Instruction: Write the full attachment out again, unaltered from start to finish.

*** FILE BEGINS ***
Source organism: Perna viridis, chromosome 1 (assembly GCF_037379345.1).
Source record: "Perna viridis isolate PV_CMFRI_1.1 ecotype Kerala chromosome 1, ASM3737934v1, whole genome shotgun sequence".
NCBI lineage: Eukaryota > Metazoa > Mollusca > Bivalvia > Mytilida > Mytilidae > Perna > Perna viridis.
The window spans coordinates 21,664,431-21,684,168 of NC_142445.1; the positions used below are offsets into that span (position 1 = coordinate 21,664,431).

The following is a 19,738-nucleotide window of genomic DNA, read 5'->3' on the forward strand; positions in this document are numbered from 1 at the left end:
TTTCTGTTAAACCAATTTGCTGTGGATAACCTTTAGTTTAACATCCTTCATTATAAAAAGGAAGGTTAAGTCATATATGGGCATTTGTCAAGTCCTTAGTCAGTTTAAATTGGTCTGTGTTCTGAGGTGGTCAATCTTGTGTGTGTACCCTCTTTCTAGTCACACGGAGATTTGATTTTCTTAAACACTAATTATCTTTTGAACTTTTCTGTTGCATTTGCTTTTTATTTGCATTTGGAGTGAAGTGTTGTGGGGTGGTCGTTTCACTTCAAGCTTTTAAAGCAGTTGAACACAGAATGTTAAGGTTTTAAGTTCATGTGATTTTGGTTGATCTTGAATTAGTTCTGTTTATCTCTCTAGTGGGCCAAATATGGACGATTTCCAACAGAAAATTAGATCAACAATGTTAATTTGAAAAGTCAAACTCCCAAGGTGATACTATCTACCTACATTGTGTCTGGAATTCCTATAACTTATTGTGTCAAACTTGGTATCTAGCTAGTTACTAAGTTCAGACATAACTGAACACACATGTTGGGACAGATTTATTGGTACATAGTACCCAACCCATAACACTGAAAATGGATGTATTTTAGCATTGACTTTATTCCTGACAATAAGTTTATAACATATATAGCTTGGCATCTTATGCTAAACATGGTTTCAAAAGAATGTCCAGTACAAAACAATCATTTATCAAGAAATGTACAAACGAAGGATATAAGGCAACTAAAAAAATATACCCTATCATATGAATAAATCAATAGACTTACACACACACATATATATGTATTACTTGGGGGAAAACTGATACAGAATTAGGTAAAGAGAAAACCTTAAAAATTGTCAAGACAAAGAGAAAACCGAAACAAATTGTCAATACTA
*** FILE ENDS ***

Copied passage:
Source organism: Perna viridis, chromosome 1 (assembly GCF_037379345.1).
Source record: "Perna viridis isolate PV_CMFRI_1.1 ecotype Kerala chromosome 1, ASM3737934v1, whole genome shotgun sequence".
NCBI lineage: Eukaryota > Metazoa > Mollusca > Bivalvia > Mytilida > Mytilidae > Perna > Perna viridis.
The window spans coordinates 21,664,431-21,684,168 of NC_142445.1; the positions used below are offsets into that span (position 1 = coordinate 21,664,431).

The following is a 19,738-nucleotide window of genomic DNA, read 5'->3' on the forward strand; positions in this document are numbered from 1 at the left end:
TTTCTGTTAAACCAATTTGCTGTGGATAACCTTTAGTTTAACATCCTTCATTATAAAAAGGAAGGTTAAGTCATATATGGGCATTTGTCAAGTCCTTAGTCAGTTTAAATTGGTCTGTGTTCTGAGGTGGTCAATCTTGTGTGTGTACCCTCTTTCTAGTCACACGGAGATTTGATTTTCTTAAACACTAATTATCTTTTGAACTTTTCTGTTGCATTTGCTTTTTATTTGCATTTGGAGTGAAGTGTTGTGGGGTGGTCGTTTCACTTCAAGCTTTTAAAGCAGTTGAACACAGAATGTTAAGGTTTTAAGTTCATGTGATTTTGGTTGATCTTGAATTAGTTCTGTTTATCTCTCTAGTGGGCCAAATATGGACGATTTCCAACAGAAAATTAGATCAACAATGTTAATTTGAAAAGTCAAACTCCCAAGGTGATACTATCTACCTACATTGTGTCTGGAATTCCTATAACTTATTGTGTCAAACTTGGTATCTAGCTAGTTACTAAGTTCAGACATAACTGAACACACATGTTGGGACAGATTTATTGGTACATAGTACCCAACCCATAACACTGAAAATGGATGTATTTTAGCATTGACTTTATTCCTGACAATAAGTTTATAACATATATAGCTTGGCATCTTATGCTAAACATGGTTTCAAAAGAATGTCCAGTACAAAACAATCATTTATCAAGAAATGTACAAACGAAGGATATAAGGCAACTAAAAAAATATACCCTATCATATGAATAAATCAATAGACTTACACACACACATATATATGTATTACTTGGGGGAAAACTGATACAGAATTAGGTAAAGAGAAAACCTTAAAAATTGTCAAGACAAAGAGAAAACCGAAACAAATTGTCAATACTA